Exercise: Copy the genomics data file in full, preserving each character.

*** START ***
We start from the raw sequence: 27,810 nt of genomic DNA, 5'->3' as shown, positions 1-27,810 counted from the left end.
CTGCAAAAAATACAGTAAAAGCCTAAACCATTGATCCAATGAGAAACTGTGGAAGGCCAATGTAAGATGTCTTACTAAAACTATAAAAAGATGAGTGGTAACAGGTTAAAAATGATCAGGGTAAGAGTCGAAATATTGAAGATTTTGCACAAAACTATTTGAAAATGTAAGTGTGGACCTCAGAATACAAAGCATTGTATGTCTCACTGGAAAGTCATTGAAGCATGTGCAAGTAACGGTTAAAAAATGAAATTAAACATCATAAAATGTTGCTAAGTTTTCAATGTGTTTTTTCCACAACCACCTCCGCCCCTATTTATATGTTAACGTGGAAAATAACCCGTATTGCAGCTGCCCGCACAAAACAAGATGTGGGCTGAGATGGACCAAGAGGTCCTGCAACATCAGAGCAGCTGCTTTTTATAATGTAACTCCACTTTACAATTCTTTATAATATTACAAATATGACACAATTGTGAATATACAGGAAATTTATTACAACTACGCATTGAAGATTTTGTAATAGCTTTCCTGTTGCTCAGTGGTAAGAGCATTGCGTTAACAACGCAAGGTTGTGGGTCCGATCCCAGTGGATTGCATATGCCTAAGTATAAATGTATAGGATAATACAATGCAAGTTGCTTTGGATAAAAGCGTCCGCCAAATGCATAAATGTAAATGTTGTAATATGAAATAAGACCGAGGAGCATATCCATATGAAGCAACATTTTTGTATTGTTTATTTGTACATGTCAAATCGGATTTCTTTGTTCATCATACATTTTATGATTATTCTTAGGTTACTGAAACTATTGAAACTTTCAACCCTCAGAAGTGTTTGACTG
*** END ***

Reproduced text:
We start from the raw sequence: 27,810 nt of genomic DNA, 5'->3' as shown, positions 1-27,810 counted from the left end.
CTGCAAAAAATACAGTAAAAGCCTAAACCATTGATCCAATGAGAAACTGTGGAAGGCCAATGTAAGATGTCTTACTAAAACTATAAAAAGATGAGTGGTAACAGGTTAAAAATGATCAGGGTAAGAGTCGAAATATTGAAGATTTTGCACAAAACTATTTGAAAATGTAAGTGTGGACCTCAGAATACAAAGCATTGTATGTCTCACTGGAAAGTCATTGAAGCATGTGCAAGTAACGGTTAAAAAATGAAATTAAACATCATAAAATGTTGCTAAGTTTTCAATGTGTTTTTTCCACAACCACCTCCGCCCCTATTTATATGTTAACGTGGAAAATAACCCGTATTGCAGCTGCCCGCACAAAACAAGATGTGGGCTGAGATGGACCAAGAGGTCCTGCAACATCAGAGCAGCTGCTTTTTATAATGTAACTCCACTTTACAATTCTTTATAATATTACAAATATGACACAATTGTGAATATACAGGAAATTTATTACAACTACGCATTGAAGATTTTGTAATAGCTTTCCTGTTGCTCAGTGGTAAGAGCATTGCGTTAACAACGCAAGGTTGTGGGTCCGATCCCAGTGGATTGCATATGCCTAAGTATAAATGTATAGGATAATACAATGCAAGTTGCTTTGGATAAAAGCGTCCGCCAAATGCATAAATGTAAATGTTGTAATATGAAATAAGACCGAGGAGCATATCCATATGAAGCAACATTTTTGTATTGTTTATTTGTACATGTCAAATCGGATTTCTTTGTTCATCATACATTTTATGATTATTCTTAGGTTACTGAAACTATTGAAACTTTCAACCCTCAGAAGTGTTTGACTG